Chapter 7: Software Engineering Management

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PMBOK® Guide
Guide to the Project Management Body of Knowledge
Software Development Life Cycle
Software Engineering Management
Software Quality Assurance
Software Extension to the PMBOK® Guide
Work Breakdown Structure

Software engineering management can be defined as the application of management activities—planning, coordinating, measuring, monitoring, controlling, and reporting1—to ensure that software products and software engineering services are delivered efficiently, effectively, and to the benefit of stakeholders. The related discipline of management is an important element of all the knowledge areas (KAs), but it is of course more relevant to this KA than to other KAs. Measurement is also an important aspect of all KAs; the topic of measurement programs is presented in this KA.

In one sense, it should be possible to manage a software engineering project in the same way other complex endeavors are managed. However, there are aspects specific to software projects and software life cycle processes that complicate effective management, including these:

  • Clients often don’t know what is needed or what is feasible.
  • Clients often lack appreciation for the complexities inherent in software engineering, particularly regarding the impact of changing requirements.
  • It is likely that increased understanding and changing conditions will generate new or changed software requirements.
  • As a result of changing requirements, software is often built using an iterative process rather than as a sequence of closed tasks.
  • Software engineering necessarily incorporates creativity and discipline. Maintaining an appropriate balance between the two is sometimes difficult.
  • The degree of novelty and complexity is often high.
  • There is often a rapid rate of change in the underlying technology.

Software engineering management activities occur at three levels: organizational and infrastructure management, project management, and management of the measurement program. The last two are covered in detail in this KA description. However, this is not to diminish the importance of organizational and infrastructure management issues. It is generally agreed that software organizational engineering managers should be conversant with the project management and software measurement knowledge described in this KA. They should also possess some target domain knowledge. Likewise, it is also helpful if managers of complex projects and programs in which software is a component of the system architecture are aware of the differences that software processes introduce into project management and project measurement.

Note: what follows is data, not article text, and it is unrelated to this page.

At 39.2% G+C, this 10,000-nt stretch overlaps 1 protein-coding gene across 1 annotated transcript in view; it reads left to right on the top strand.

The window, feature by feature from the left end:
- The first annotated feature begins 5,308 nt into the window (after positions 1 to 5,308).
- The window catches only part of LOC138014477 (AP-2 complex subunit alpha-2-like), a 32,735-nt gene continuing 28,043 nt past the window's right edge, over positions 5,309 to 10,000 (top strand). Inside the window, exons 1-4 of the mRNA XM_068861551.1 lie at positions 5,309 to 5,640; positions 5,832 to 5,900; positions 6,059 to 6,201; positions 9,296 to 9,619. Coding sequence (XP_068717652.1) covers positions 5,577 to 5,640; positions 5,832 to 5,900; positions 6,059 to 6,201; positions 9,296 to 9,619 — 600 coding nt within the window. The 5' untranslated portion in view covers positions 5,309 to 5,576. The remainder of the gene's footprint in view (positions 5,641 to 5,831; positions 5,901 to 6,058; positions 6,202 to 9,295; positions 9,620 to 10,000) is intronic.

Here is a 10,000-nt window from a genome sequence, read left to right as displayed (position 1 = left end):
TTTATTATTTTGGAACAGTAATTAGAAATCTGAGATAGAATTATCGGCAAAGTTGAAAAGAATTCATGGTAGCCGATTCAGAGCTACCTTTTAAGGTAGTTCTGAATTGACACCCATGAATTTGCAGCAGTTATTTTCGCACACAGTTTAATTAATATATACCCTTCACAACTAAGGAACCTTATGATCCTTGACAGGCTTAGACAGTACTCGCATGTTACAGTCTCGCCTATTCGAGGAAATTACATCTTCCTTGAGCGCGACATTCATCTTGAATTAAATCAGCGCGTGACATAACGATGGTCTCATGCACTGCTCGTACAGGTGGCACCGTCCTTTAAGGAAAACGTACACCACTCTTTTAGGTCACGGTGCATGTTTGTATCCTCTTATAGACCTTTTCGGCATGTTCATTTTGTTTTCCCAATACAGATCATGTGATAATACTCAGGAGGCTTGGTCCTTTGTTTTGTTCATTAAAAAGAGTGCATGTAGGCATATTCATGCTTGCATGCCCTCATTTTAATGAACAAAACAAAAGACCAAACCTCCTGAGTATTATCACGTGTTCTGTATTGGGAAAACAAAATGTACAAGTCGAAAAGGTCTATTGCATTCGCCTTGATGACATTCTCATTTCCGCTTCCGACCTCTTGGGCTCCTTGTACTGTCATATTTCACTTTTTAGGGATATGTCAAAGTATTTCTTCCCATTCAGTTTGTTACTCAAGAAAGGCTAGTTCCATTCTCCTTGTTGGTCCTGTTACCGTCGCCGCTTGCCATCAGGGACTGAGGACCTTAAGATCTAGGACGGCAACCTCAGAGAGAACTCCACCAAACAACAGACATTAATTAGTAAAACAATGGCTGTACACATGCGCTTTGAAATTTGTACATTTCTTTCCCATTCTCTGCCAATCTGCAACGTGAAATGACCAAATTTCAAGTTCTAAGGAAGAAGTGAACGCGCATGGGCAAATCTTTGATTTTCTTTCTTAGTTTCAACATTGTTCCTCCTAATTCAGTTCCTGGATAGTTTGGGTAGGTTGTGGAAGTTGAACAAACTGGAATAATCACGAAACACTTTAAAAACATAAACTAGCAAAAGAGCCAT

Other aspects of organizational management exert an impact on software engineering (for example, organizational policies and procedures that provide the framework in which software engineering projects are undertaken). These policies and procedures may need to be adjusted by the requirements for effective software development and maintenance. In addition, a number of policies specific to software engineering may need to be in place or established for effective management of software engineering at the organizational level. For example, policies are usually necessary to establish specific organization-wide processes or procedures for software engineering tasks such as software design, software construction, estimating, monitoring, and reporting. Such policies are important for effective long-term management of software engineering projects across an organization (for example, establishing a consistent basis by which to analyze past project performance and implement improvements).

Another important aspect of organizational management is personnel management policies and procedures for hiring, training, and mentoring personnel for career development, not only at the project level, but also to the longer-term success of an organization. Software engineering personnel may present unique training or personnel management challenges (for example, maintaining currency in a context where the underlying technology undergoes rapid and continuous change).